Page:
India could withdraw from steel export markets because of new duties
India may become increasingly absent from the global seaborne steel markets following the introduction of an export duty at a rate of 15% on a raft of steel products, sources told Fastmarkets
India’s finance ministry said on Saturday, May 21 that it had imposed or increased export duties on iron ore and steel intermediates to increase the domestic availability of material.
This included a new 15% export duty on flat-rolled products of iron and non-alloy steel under HS codes 7208, 7209 and 7210, including non-coated and cold-rolled.
It also included new 15% export duties on hot-rolled bar and rod under HS codes 7213 and 7214, stainless flat steel under HS code 7219, stainless long steel under HS code 7222, as well as alloyed long steel under HS code 7227.
It also increased the export duty on iron ore to 50% from 30%, and imposed a new 45% export duty on iron ore pellets, and a new 15% export duty on pig iron.
The Ministry of Finance also removed the import duties on steelmaking raw materials anthracite, pulverized coal injection (PCI) material, coking coal, coke and semi-coke.
India’s exports to take hit
India had reported a record-high 13.5 million tonnes of steel exports in the 12 months from April 2021 to March 2022, according to customs data, with mills in the country offering competitive prices for flat steel in markets such as Vietnam and Europe, as well as semi-finished steel in markets such as North Africa.
Offers of Indian hot-rolled coil (HRC) to Northern Europe were heard around €950 ($1,002) per tonne cfr last week, undercutting those from Japan, South Korea and Taiwan at €970-980 per tonne cfr.
But sources said that the new duties would mean that Indian export offers would become too high for buyers, cutting them off from international markets.
“India used to be hot on prices, and linked closely to trends in the international steel market. Now we will no longer be in touch with international prices and will rely on local supply and demand factors,” a major India-based steel and scrap exporter told Fastmarkets on Monday.
“Inflation is high and the government wants to bring down prices but, after the announcement, steel mills are sad because the export market had been lucrative for them,” he said.
Prices for ingot in the Indian market dropped by 5,000 rupees ($64.20) per tonne on Monday compared with late last week, on the news of the export tariffs, the exporter source added.
A major Indian steelmaker source said on Monday that the duties would affect local Indian prices for steel, but that there was still a need to digest the rule changes before drawing further conclusions.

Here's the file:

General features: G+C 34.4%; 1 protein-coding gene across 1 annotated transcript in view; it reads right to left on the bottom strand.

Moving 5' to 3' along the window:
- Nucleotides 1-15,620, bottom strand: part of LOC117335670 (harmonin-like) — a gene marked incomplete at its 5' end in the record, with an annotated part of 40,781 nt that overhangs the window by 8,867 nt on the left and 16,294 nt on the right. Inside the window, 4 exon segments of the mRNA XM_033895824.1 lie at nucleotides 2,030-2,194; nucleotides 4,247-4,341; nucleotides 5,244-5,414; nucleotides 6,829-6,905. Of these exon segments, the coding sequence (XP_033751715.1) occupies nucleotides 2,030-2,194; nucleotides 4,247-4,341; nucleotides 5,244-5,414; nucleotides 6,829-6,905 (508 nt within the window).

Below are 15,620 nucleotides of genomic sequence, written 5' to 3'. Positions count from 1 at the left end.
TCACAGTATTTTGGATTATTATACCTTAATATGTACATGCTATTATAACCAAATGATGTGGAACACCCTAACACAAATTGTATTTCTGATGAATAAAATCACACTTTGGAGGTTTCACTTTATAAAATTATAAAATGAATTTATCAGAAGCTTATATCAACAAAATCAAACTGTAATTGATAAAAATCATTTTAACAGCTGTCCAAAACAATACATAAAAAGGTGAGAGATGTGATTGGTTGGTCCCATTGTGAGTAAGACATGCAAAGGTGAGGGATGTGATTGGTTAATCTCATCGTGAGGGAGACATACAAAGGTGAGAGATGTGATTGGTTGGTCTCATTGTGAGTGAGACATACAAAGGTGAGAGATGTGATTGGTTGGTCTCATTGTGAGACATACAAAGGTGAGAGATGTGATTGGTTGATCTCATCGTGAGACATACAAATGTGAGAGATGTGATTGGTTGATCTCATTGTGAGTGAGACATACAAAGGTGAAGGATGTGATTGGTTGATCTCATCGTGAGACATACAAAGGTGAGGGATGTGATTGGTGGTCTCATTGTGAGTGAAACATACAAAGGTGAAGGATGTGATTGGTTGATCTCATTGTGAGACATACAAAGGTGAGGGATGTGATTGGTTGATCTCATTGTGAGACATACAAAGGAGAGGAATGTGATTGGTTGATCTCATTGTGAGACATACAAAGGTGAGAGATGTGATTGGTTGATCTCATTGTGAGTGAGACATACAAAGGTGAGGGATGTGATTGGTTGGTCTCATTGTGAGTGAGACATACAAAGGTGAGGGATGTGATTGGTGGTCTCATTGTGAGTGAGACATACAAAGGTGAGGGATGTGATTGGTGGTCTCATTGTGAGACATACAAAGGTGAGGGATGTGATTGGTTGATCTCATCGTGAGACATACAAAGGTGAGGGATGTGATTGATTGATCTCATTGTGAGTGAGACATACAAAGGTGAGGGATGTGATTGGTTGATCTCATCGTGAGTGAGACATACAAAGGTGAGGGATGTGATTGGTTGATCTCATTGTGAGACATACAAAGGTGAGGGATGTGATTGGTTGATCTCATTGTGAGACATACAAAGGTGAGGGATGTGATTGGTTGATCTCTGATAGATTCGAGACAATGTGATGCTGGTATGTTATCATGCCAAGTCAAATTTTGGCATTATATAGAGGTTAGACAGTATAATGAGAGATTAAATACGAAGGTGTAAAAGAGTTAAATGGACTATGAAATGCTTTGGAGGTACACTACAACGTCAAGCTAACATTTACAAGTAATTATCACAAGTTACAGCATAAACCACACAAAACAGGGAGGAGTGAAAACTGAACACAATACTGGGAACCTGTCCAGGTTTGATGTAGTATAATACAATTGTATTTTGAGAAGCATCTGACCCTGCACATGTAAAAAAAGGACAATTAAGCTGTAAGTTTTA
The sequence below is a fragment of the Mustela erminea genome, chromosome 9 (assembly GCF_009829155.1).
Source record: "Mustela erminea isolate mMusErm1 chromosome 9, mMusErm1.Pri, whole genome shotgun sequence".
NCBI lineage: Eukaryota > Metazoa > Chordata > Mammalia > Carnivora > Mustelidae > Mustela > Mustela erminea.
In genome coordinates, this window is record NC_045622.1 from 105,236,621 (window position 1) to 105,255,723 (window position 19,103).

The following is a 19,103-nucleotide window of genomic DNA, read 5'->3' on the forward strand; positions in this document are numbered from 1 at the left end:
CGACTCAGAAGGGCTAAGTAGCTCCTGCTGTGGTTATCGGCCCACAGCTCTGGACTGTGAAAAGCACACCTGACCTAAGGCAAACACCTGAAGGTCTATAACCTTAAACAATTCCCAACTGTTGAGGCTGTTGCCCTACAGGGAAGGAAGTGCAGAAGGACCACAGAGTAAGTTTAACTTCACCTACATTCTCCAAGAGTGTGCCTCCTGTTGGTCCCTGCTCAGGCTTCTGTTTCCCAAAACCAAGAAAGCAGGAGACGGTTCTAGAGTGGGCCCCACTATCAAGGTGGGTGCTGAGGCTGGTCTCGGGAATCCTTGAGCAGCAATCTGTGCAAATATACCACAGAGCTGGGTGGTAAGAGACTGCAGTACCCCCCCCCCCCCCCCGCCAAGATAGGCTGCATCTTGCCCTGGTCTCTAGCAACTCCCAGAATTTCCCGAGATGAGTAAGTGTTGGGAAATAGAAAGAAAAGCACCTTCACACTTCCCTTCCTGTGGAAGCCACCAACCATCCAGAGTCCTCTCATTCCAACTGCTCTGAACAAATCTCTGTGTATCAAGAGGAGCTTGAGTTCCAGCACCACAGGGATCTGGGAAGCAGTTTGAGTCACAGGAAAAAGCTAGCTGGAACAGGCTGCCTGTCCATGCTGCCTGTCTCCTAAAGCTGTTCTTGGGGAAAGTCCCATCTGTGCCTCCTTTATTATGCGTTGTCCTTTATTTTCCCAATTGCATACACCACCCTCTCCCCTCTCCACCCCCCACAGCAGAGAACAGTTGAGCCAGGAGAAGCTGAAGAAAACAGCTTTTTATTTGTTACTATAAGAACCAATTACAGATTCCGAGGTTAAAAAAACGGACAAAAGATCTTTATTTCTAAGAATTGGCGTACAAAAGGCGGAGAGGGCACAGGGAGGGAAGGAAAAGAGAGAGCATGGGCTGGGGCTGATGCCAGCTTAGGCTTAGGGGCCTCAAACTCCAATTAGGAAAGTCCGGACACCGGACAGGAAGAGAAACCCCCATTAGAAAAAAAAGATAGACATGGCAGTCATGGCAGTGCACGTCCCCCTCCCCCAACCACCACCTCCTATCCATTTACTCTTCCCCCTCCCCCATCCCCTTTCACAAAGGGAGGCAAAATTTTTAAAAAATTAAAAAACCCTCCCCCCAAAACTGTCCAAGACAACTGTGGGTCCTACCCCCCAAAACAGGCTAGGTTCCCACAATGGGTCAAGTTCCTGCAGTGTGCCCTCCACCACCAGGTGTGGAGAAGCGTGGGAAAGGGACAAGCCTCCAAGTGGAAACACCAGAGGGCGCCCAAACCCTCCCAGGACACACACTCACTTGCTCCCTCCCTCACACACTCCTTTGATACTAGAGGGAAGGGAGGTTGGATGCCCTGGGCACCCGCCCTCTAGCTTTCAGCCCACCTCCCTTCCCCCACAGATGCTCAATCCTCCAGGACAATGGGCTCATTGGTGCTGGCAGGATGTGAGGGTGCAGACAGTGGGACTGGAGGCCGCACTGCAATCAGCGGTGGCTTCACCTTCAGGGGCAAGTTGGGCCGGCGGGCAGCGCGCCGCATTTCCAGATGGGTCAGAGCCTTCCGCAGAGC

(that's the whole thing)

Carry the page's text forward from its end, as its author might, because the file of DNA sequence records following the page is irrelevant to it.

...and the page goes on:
He noted that it was not yet known whether steel billet and slab would be affected by export duties, because neither product was mentioned in the government’s communication.
Effects on international prices
Export restrictions on Indian steel led to stronger sentiment in the Chinese steel market on Monday, leading some local pig iron producers to raise their prices, according to an industry source in Tangshan.
“This move is expected to offer support to international steel prices, but the direct effect on China’s market would be limited,” he said.
China’s major steel export markets do not overlap much with those from India, so the new Indian export duties will not create more opportunities for Chinese producers to export steel, an exporter in Shanghai said.
For instance, the major buyer of China’s hot-rolled bar and wire rod was South Korea, but Indian long steel producers typically go to other countries such as Singapore.
Loopholes for steel exports?
Indian steelmakers could try to find loopholes to bypass the steel export taxes, some sources said.
“This may include adding boron to steel products so that they can be exported without incurring export duties,” a trader source in Southeast Asia told Fastmarkets on Monday.
“Adding boron is not the final solution,” a seller source close to a major Indian steelmaker added. “Not all applications can accept boron-added steel. Production also needs to be tweaked to incorporate boron.”
Boron typically adds hardening properties to steel, depending on the type of steel and its carbon content, and is not suitable for load-bearing structures or for welding.
But the first Indian steelmaker and the scrap exporter rejected the notion of Indian mills looking for loopholes.
“These are wild ideas among traders. Indian steel manufacturers do not think in this way. Some people want to try and find shortcuts,” the mill source said.
“The government understands the steel business,” the scrap exporter said, “and I can’t imagine that many people will try to manipulate them. Mostly, steel exports will be cut off.”